In Shakespeare’s play, The Tragedy of Othello Bianca is a female character who plays a pivotal role in the development of the plot. It is correct about her character that she is a prostitute, she is famous for this position.
There are as many opinions as to the readers about her character according to the theme of the play. Although the novel is all about race but the most concerned theme is the role of women and the authority of male structure. There comes Bianca’s role in observation.
Women were Weaker
In the earlier periods of history, women were considered “morally, physically and intellectually weaker than men” (Eales, 3). By this understanding, it is necessary to rule over women and it was man’s duty to teach them.
Women were identified by which male they were being governed, like brothers, father or husband. Women were defined by “how they related to marriage: virgins, wives or widows” (Jankowski, 24).
Married Women & Prostitutes
Married women were given ideal status because they were ruled by their husbands. Prostitutes were not acceptable in society because they were governed by no man. They move freely and without any fear. In the play, they even control men with their acts.
Jankowski states that “if marriage is a norm, women who were not married, for whatever reason, challenged the norm and were consequently seen as threatening” (25).
It was believed that women without marriage were free and apt to indulge in sins. Men were unable to digest this fact that women can survive without their control.
They were afraid that women will prove these theories wrong and the prostitutes were on their way to doing the same and face the society with courage.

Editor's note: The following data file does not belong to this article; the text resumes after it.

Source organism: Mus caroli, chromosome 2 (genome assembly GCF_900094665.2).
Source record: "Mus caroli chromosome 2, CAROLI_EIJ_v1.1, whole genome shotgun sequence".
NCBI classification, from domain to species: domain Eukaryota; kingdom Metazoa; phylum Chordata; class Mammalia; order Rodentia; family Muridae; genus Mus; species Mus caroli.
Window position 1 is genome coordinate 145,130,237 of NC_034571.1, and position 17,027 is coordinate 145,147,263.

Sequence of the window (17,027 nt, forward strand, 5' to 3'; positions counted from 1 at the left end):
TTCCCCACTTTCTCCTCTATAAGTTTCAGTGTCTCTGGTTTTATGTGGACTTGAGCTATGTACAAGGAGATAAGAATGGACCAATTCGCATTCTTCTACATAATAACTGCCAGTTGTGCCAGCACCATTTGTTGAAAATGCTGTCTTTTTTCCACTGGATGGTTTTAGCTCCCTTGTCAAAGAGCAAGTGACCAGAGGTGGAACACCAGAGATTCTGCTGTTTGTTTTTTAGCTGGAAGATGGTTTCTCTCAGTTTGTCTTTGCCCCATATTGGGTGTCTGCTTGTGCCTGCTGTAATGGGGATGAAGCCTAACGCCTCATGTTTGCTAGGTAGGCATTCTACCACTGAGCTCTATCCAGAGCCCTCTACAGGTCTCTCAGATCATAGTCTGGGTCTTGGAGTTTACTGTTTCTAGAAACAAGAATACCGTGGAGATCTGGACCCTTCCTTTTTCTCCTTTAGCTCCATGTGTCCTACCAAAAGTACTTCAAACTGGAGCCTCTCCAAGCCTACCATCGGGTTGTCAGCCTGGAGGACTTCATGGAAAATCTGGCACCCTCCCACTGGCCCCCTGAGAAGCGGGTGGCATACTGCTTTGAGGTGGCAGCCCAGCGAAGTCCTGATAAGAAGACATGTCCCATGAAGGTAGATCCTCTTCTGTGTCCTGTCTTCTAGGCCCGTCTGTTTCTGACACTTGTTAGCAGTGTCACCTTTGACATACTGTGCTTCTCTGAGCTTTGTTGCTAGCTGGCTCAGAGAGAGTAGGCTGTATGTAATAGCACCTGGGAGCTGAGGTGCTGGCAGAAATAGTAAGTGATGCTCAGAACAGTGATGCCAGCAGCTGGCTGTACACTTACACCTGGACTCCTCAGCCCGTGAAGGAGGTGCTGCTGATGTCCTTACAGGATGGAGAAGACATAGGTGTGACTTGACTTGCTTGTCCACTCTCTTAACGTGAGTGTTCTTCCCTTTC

Bianca is Also a Victim
Bianca, in Othello, is the character who is facing all this social pressure and is an example of the fear of men towards women’s empowerment. Bianca is brave enough to show her sexual prowess and her love for Cassio.
She denies her being a prostitute on many occasions, so it is not clear whether she is a prostitute or not. Emilia once called Bianca a ‘strumpet’ in act V, scene 1, to which Bianca replies as “I’m not strumpet but of life as honest as you that thus abuse me” (5.1.122).
Purity in Spirit
Bianca is more loyal to her man and chaste than Emilia, who condones infidelity if the consequences are high enough. So it can be concluded about Bianca that she is more sexually free women and pure in spirit.
Bianca is devoted towards Cassio and he is afraid of seeing himself under her power. This also shows the fear of men because of women empowerment.
Openness – A Threat
Bianca’s character is an example of shattering the old beliefs about male superiority. She refuses the subordination and faithfulness to men.
Society is unable to accept such characters due to their freedom from male domination and are called as who res and prostitutes. Instead of creating space for them, it is the last thing men do.
- Shakespeare, W. (1886). Othello (Vol. 6). JB Lippincott Company.
- Eales, Jacqueline. Women in Early Modern England, 1500 – 1700. London: UCL, 1998. Print.
- Jankowski, Theodora A. Women in Power in the Early Modern Drama. Urbana: University of Illinois, 1992. Print.